Preparing Ewes for Tupping Time
After a long hot summer, our shepherds are busy body scoring the ewes ready for tupping.
The lambs have been weaned around mid-august and the ewes have had a busy summer looking after and feeding their lambs. Combined with the exceptionally dry summer here in UK affecting the quality of the pasture, they may have lost some condition, so it’s important to increase their condition for tupping to ensure the best possible lamb percentages for next spring.
Ewes in poor condition or on poor quality forage can reabsorb a lamb, so now is the critical window of time to build them up before they go to the tup.
Condition scoring is done by running the ewes through the race and body scoring them individually. The scored ewes are then put into groups determined by their condition score to ensure those ewes who score under 3 are given extra forage to build them up from those ewes who score higher.
Any ewes that are over fat can be kept on ordinary forage. This will even up the body condition of the entire flock to ensure the greatest lambing rate come Spring. The average ideal weight of the ewe at tupping time is around 70kgs, with a condition score of around 3, depending on the breed of the ewe.
For April lambing, the rams go out early in November, which provides a window of around 6 weeks to build the ewes body condition up. It’s important to find out if the sheep on your farm or small holding are deficient in any particular minerals.
If they are, a bolus of nutrients can be given (such as selenium and cobalt) that can make a big difference in improving metabolism and can improve the ewes building condition during this time.
Usually 2 bolus’s are given per year – once in September and again in February. Alternatively, mineral blocks can be provided in situ. Dagging or tailing of the ewes before tupping with shears is essential to remove dirty wool to ensure infections are not passed onto the ram. A range of shears both mains powered and cordless can be found on our website.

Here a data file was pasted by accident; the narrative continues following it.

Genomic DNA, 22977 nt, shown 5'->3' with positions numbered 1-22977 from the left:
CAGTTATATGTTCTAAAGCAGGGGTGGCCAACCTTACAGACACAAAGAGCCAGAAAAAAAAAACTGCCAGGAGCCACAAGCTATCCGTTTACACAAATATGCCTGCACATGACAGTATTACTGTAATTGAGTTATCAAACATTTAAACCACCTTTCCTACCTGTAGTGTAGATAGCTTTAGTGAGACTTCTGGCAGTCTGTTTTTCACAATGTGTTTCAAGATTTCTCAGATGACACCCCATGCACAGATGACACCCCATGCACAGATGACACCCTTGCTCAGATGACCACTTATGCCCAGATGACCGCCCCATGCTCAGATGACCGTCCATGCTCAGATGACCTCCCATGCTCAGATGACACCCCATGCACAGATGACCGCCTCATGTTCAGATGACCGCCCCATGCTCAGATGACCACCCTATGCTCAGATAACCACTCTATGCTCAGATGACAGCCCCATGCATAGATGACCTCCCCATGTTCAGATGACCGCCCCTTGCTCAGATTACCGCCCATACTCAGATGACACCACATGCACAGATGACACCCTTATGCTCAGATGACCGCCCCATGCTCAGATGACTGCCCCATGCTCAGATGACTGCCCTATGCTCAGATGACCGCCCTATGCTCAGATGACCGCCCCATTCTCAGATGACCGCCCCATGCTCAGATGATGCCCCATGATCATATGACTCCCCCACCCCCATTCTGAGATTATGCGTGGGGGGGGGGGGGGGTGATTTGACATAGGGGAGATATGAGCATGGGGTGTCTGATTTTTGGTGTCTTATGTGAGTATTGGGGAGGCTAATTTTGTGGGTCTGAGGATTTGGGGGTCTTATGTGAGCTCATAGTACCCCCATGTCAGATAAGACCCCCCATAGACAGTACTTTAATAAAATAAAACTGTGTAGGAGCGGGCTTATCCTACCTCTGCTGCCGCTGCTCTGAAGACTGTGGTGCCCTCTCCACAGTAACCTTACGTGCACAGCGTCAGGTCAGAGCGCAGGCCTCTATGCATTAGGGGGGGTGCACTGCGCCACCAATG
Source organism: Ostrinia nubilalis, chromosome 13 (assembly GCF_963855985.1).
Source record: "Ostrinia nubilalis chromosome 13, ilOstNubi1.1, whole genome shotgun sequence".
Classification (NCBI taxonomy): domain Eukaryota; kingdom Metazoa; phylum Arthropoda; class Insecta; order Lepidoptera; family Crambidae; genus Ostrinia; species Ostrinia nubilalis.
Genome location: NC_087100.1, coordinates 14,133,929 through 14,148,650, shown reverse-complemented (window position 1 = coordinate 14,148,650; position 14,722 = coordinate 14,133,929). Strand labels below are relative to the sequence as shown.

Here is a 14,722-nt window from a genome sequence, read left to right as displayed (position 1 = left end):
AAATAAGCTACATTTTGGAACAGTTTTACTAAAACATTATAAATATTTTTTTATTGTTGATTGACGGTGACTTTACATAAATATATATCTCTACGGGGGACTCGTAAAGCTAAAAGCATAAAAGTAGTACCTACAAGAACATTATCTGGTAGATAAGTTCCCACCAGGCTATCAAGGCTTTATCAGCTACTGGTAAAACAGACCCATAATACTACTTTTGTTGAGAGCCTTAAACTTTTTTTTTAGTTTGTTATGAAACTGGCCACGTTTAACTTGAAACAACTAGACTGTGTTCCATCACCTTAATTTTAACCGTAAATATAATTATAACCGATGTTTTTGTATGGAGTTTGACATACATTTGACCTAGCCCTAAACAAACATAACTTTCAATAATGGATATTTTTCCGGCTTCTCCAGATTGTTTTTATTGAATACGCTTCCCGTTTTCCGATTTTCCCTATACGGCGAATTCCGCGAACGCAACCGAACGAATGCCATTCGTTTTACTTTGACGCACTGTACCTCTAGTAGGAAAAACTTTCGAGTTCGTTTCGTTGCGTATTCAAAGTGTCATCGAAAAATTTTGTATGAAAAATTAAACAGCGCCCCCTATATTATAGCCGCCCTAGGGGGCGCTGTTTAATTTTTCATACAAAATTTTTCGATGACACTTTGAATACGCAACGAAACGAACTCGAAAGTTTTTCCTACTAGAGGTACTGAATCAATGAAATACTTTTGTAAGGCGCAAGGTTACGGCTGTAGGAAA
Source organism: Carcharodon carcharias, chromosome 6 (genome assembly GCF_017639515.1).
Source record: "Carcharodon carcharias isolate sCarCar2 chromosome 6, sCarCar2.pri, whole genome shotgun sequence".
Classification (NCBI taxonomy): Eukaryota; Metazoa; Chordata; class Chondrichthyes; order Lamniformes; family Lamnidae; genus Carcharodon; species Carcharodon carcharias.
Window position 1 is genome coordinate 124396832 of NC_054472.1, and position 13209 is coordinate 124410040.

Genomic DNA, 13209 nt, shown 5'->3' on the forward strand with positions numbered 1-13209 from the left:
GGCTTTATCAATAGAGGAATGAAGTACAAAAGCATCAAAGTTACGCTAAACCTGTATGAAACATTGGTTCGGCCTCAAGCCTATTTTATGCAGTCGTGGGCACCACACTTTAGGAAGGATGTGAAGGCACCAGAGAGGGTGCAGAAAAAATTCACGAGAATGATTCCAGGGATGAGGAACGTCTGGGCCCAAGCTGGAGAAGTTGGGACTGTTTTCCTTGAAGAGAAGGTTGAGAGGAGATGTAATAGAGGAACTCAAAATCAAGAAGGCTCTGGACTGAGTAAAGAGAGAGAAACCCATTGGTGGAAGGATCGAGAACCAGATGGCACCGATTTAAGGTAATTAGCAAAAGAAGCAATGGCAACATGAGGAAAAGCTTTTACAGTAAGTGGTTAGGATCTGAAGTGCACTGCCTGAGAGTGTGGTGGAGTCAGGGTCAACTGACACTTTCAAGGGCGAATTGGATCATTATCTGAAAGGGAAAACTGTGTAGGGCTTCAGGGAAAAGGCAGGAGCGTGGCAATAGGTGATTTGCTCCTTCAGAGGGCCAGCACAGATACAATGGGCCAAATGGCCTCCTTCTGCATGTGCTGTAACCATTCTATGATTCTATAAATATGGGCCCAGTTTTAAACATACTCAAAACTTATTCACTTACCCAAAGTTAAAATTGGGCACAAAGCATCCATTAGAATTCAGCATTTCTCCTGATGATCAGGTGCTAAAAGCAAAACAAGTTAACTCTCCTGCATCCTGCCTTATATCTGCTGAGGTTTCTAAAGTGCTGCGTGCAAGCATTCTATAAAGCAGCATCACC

The health and condition of the ram must be optimal before he is introduced to the ewes to ensure he is of a good body weight and good feet! Rams may lose condition during tupping as they work hard to service the larger, commercial flocks of around 50-70 ewes each.
During tupping, it’s important to regularly check the raddle harness to ensure a good fit. Each week, the wax or paint block needs to be changed to a darker colour. As the ram may lose condition, the raddle may not work as effectively to identify the date of conception for the individual ewe. This can lead to problems when the ewe needs to be brought inside for lambing.
Ewes come into season for 30 hours every 17 days and the ram can detect the hormonal changes of oestrus in the ewes using the Jacobson’s organ in his olfactory senses.
Ewes will also seek out the ram for tupping. Once the ewe has been tupped, she will lose interest in the ram and so the darkest colour she has on her fleece determines when the ram has successfully serviced the ewe.
Usually ewes are brought into the lambing pens approximately 3 weeks before their due date to ensure their diet is altered to support gestation and to help provide healthy lambs.
So, the knowledge of the conception date for each ewe is particularly useful if the lambing shed has limited space, so ensuring that this is all well documented should be a vital part of the entire tupping process.